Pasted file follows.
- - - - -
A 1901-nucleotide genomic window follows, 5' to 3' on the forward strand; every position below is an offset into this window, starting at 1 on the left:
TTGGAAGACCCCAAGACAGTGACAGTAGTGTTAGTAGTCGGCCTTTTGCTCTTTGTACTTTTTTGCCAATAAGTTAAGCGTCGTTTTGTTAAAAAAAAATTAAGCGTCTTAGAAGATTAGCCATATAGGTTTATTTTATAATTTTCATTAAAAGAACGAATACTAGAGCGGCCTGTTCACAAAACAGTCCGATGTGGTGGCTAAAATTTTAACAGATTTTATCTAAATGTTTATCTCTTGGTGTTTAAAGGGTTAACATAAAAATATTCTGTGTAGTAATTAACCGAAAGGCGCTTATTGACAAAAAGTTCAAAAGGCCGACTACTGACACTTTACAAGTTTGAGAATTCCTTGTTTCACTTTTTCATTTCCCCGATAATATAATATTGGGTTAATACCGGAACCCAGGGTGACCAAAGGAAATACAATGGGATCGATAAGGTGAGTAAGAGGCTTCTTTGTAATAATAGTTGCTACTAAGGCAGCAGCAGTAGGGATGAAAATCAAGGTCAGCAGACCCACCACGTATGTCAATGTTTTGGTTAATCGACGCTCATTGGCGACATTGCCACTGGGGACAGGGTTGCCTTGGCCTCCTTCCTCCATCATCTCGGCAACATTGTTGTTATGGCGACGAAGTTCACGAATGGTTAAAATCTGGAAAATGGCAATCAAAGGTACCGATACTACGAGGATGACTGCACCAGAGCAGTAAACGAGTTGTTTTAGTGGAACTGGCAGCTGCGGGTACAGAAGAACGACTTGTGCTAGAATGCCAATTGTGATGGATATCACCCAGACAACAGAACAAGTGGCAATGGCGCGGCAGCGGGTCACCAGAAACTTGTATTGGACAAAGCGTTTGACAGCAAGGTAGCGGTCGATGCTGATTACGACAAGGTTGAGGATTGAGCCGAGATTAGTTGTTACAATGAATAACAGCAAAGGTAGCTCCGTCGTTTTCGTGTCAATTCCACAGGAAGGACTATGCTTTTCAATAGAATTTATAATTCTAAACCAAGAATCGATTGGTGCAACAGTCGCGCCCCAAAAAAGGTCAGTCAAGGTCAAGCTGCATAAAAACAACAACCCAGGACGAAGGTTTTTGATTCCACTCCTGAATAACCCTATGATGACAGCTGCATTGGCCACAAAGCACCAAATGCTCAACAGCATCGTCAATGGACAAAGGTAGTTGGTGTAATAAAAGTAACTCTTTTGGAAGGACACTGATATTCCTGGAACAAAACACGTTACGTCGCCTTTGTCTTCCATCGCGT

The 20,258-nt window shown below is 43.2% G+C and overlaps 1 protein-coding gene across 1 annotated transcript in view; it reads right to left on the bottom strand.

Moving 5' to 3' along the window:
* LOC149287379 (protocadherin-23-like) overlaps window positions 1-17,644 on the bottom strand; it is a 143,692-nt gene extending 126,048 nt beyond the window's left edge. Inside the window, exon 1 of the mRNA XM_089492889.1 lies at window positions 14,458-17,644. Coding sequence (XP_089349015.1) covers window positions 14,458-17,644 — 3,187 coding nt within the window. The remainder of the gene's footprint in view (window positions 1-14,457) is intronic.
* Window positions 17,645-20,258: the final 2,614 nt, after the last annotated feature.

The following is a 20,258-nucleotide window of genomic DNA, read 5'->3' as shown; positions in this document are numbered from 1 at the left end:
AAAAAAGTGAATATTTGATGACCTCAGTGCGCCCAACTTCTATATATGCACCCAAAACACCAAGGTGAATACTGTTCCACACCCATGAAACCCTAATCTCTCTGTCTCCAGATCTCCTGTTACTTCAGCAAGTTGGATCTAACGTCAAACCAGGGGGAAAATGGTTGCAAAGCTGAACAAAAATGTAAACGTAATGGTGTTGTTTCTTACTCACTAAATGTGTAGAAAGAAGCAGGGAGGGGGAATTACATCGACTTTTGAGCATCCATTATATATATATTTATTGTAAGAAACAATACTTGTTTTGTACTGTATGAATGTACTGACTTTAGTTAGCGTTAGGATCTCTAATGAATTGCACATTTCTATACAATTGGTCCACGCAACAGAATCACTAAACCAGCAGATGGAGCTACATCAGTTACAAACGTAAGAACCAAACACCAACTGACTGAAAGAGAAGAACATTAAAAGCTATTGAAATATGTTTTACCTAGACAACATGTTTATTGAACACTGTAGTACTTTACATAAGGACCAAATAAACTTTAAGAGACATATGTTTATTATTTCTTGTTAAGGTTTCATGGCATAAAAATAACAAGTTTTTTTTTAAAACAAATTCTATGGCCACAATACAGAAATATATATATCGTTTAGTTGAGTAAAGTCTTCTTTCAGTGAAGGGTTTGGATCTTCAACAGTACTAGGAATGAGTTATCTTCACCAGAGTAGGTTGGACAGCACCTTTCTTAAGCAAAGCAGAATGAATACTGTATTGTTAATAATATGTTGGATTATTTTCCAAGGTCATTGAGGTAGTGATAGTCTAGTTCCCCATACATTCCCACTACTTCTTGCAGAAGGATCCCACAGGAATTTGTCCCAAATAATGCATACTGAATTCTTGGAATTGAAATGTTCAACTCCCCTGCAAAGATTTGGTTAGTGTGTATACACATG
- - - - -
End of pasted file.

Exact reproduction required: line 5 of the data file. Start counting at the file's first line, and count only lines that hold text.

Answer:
* LOC149287379 (protocadherin-23-like) overlaps window positions 1-17,644 on the bottom strand; it is a 143,692-nt gene extending 126,048 nt beyond the window's left edge. Inside the window, exon 1 of the mRNA XM_089492889.1 lies at window positions 14,458-17,644. Coding sequence (XP_089349015.1) covers window positions 14,458-17,644 — 3,187 coding nt within the window. The remainder of the gene's footprint in view (window positions 1-14,457) is intronic.